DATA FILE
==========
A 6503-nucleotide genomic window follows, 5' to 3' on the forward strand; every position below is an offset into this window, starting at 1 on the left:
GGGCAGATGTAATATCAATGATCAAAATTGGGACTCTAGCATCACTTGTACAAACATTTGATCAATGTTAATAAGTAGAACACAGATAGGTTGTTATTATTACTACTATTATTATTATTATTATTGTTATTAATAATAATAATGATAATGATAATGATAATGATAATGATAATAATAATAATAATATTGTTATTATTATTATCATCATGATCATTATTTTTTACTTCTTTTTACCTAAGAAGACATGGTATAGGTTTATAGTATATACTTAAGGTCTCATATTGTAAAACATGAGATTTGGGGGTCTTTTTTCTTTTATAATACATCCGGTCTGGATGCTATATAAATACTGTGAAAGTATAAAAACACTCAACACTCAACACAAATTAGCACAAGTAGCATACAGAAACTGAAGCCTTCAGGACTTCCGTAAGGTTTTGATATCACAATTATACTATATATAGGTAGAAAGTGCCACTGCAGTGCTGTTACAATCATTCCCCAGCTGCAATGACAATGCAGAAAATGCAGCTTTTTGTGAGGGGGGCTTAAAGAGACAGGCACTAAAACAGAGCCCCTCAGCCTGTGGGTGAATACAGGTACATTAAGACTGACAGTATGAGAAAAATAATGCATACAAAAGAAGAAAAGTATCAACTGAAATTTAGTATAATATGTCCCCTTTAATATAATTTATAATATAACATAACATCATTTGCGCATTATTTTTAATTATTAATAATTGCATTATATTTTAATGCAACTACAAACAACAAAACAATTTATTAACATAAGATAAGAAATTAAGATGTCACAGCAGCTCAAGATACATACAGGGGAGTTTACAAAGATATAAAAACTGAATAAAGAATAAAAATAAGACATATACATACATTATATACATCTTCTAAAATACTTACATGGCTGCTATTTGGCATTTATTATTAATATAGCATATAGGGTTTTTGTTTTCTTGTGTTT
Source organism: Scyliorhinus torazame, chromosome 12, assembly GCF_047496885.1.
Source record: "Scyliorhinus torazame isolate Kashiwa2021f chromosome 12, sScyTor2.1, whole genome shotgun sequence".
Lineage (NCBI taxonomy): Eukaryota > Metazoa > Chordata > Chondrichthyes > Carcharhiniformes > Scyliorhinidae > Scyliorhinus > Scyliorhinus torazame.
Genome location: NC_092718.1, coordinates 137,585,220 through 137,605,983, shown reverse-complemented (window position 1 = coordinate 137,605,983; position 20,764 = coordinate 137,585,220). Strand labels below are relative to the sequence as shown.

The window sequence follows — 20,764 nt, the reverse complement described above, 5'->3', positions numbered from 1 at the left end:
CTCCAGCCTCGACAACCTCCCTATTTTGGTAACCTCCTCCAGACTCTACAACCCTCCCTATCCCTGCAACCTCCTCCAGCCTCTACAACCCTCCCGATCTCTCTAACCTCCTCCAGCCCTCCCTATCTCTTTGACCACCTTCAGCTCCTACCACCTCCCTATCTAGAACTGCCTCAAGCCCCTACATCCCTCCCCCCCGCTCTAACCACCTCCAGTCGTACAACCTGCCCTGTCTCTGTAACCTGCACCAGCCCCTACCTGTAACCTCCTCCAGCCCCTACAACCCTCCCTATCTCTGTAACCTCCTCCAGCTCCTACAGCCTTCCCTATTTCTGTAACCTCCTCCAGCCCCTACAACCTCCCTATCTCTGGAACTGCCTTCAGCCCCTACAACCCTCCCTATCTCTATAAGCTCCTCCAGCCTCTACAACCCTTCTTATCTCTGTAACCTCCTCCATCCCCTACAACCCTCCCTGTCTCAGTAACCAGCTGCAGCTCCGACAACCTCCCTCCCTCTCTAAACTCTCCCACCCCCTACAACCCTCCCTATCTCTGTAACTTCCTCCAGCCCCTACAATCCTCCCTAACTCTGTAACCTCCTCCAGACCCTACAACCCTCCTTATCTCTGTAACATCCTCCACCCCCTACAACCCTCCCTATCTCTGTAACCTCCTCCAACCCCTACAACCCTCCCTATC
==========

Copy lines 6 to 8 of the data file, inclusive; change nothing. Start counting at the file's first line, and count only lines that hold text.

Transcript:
Genome location: NC_092718.1, coordinates 137,585,220 through 137,605,983, shown reverse-complemented (window position 1 = coordinate 137,605,983; position 20,764 = coordinate 137,585,220). Strand labels below are relative to the sequence as shown.

The window sequence follows — 20,764 nt, the reverse complement described above, 5'->3', positions numbered from 1 at the left end:
CTCCAGCCTCGACAACCTCCCTATTTTGGTAACCTCCTCCAGACTCTACAACCCTCCCTATCCCTGCAACCTCCTCCAGCCTCTACAACCCTCCCGATCTCTCTAACCTCCTCCAGCCCTCCCTATCTCTTTGACCACCTTCAGCTCCTACCACCTCCCTATCTAGAACTGCCTCAAGCCCCTACATCCCTCCCCCCCGCTCTAACCACCTCCAGTCGTACAACCTGCCCTGTCTCTGTAACCTGCACCAGCCCCTACCTGTAACCTCCTCCAGCCCCTACAACCCTCCCTATCTCTGTAACCTCCTCCAGCTCCTACAGCCTTCCCTATTTCTGTAACCTCCTCCAGCCCCTACAACCTCCCTATCTCTGGAACTGCCTTCAGCCCCTACAACCCTCCCTATCTCTATAAGCTCCTCCAGCCTCTACAACCCTTCTTATCTCTGTAACCTCCTCCATCCCCTACAACCCTCCCTGTCTCAGTAACCAGCTGCAGCTCCGACAACCTCCCTCCCTCTCTAAACTCTCCCACCCCCTACAACCCTCCCTATCTCTGTAACTTCCTCCAGCCCCTACAATCCTCCCTAACTCTGTAACCTCCTCCAGACCCTACAACCCTCCTTATCTCTGTAACATCCTCCACCCCCTACAACCCTCCCTATCTCTGTAACCTCCTCCAACCCCTACAACCCTCCCTATC